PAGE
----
From canoes to container ships, a variety of vessels have carried people and goods between Elliott Bay and the wider world for thousands of years. The introduction of new technologies, such as canoes,...

Read More

Deep-draft Ports of Washington

Of Washington's 75 public port districts, only 11 -- the ports of Seattle, Grays Harbor, Vancouver, Everett, Tacoma, Bellingham, Kalama, Longview, Olympia, Port Angeles, and Anacortes -- have deep-dra...

Read More

Elevated Transportation Company: Extending the Monorail (Seattle)

The Elevated Transportation Company (ETC) was created by Initiative 41 on November 4, 1997. In that initiative, a 53 percent majority of Seattle voters called for construction of a 40-mile elevated sy...

Read More

Ellensburg Substation (Kittitas County)

The substation designed and built by the Bonneville Power Administration (BPA) at Ellensburg in Central Washington brought low-cost electricity to the city and surrounding Kittitas County following it...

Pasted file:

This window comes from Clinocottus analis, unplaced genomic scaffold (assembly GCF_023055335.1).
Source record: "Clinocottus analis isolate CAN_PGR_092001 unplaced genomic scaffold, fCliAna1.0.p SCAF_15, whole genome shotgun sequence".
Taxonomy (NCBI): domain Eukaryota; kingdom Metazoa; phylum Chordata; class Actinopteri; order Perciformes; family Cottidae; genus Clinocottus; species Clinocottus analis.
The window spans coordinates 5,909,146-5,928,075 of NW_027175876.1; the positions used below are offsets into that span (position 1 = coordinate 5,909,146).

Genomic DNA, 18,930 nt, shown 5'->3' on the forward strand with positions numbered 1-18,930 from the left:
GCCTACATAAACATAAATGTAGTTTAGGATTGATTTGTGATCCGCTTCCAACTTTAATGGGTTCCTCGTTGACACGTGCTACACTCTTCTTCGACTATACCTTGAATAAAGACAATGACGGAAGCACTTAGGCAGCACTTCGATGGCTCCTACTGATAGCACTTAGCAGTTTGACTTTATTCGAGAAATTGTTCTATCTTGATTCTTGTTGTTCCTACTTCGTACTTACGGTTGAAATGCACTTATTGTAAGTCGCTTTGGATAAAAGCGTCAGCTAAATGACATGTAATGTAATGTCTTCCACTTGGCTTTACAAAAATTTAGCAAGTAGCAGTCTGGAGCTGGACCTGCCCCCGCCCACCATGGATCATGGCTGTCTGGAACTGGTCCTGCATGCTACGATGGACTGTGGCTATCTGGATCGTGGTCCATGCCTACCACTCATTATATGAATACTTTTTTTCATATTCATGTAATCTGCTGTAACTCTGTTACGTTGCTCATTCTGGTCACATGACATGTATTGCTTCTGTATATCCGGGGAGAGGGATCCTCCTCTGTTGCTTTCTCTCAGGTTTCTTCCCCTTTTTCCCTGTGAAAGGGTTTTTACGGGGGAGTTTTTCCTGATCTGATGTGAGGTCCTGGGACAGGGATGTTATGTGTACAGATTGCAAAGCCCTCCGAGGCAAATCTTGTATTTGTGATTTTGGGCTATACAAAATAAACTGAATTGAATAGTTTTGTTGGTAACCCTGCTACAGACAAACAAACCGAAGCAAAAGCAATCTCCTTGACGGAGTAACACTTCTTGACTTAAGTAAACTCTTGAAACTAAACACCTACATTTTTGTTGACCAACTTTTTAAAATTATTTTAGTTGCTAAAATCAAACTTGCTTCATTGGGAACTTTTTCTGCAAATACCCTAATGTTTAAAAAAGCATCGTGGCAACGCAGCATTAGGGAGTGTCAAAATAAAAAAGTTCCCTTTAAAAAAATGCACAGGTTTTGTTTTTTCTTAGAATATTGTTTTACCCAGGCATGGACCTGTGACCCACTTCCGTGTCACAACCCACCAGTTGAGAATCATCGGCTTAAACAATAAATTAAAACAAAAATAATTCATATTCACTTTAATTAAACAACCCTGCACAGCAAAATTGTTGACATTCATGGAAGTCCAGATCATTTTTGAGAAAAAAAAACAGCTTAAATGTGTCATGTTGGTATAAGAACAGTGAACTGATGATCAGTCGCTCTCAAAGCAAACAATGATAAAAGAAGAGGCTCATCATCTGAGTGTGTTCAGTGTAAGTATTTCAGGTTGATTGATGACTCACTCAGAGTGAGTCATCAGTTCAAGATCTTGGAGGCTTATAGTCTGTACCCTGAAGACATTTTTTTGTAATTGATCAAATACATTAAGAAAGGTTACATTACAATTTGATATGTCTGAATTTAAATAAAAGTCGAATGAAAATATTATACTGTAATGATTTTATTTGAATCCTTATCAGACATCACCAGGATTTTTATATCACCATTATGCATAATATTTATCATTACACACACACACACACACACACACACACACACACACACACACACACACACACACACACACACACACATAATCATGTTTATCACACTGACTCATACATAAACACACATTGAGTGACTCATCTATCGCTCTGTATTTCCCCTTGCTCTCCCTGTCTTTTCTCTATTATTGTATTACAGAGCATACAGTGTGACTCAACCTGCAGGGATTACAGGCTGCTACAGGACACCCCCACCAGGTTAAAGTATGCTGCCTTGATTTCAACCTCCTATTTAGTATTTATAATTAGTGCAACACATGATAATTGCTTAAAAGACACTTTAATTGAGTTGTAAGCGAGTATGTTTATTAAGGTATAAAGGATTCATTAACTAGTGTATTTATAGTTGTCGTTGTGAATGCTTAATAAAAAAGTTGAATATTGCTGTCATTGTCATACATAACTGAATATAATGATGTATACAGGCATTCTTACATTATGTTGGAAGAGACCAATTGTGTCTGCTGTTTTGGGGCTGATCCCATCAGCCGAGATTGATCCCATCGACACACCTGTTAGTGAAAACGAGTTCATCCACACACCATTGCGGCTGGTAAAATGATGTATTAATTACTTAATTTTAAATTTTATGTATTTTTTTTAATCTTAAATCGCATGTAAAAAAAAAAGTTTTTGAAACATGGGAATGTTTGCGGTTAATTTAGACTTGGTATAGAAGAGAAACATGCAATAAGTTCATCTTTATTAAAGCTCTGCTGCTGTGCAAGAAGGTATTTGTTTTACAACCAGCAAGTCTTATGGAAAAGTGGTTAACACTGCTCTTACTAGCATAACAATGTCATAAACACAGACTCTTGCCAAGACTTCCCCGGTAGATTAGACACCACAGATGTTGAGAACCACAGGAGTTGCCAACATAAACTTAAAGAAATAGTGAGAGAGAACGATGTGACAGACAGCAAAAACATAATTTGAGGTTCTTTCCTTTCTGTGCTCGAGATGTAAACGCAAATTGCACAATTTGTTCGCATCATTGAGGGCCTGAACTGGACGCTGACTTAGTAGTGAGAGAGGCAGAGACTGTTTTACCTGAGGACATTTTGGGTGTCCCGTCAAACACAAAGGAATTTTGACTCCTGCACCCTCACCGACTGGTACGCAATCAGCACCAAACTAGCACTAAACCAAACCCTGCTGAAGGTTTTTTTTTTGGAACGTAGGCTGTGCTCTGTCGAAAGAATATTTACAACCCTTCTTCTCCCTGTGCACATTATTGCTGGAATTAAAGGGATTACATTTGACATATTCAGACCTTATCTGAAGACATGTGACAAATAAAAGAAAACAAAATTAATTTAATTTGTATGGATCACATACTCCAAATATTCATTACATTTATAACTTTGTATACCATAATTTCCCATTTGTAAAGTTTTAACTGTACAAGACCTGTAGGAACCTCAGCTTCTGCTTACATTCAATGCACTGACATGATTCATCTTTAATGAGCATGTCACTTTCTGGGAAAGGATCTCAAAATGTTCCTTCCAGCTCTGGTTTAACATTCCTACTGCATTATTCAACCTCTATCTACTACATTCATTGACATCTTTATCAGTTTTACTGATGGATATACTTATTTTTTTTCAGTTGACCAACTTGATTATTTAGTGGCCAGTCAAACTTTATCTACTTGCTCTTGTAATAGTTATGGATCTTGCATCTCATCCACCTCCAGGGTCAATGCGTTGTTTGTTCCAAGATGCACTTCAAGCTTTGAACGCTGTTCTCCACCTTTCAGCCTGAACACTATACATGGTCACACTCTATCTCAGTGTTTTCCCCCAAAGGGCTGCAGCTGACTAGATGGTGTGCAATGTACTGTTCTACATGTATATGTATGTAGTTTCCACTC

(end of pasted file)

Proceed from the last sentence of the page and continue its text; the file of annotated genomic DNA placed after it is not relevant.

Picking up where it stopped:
Read More

Fishermen's Terminal (Seattle)

Fishermen's Terminal on Seattle's Salmon Bay has served as the home port for the Puget Sound-based fishing fleet since it opened in 1914. The Port of Seattle developed the site soon after King County ...

Read More

Fourteenth Avenue NW Bridge / Salmon Bay Drawbridge (Seattle)

The Fourteenth Avenue NW Bridge (or Salmon Bay Drawbridge), a Howe-truss swing drawbridge, spanned Salmon Bay between 13th Avenue W and Ballard's 14th Avenue NW. It replaced two side-by-side fixed tre...

Read More

Frank Fitts: An episode in his life that led him to be a dedicated Public Power Advocate

Frank Fitts (1884-1967) grew up in Seattle at the turn of the twentieth century. He was a founder of the Phinney Ridge Improvement Association which worked to extend electrical service in Seattle's No...

Read More

Fremont Bridge (Seattle)

The Fremont Bridge, the first double-leaf bascule drawbridge spanning the Lake Washington Ship Canal, opened June 15, 1917, 19 days before the Government Locks at Ballard were officially dedicated. Th...

Read More

Gale, Diana (b. 1941)

Diana Hadden Gale first began public service in the City of Seattle in 1977 and worked for the city for 25 years, 20 of them as a department head or division director. During her long and illustrious ...

Read More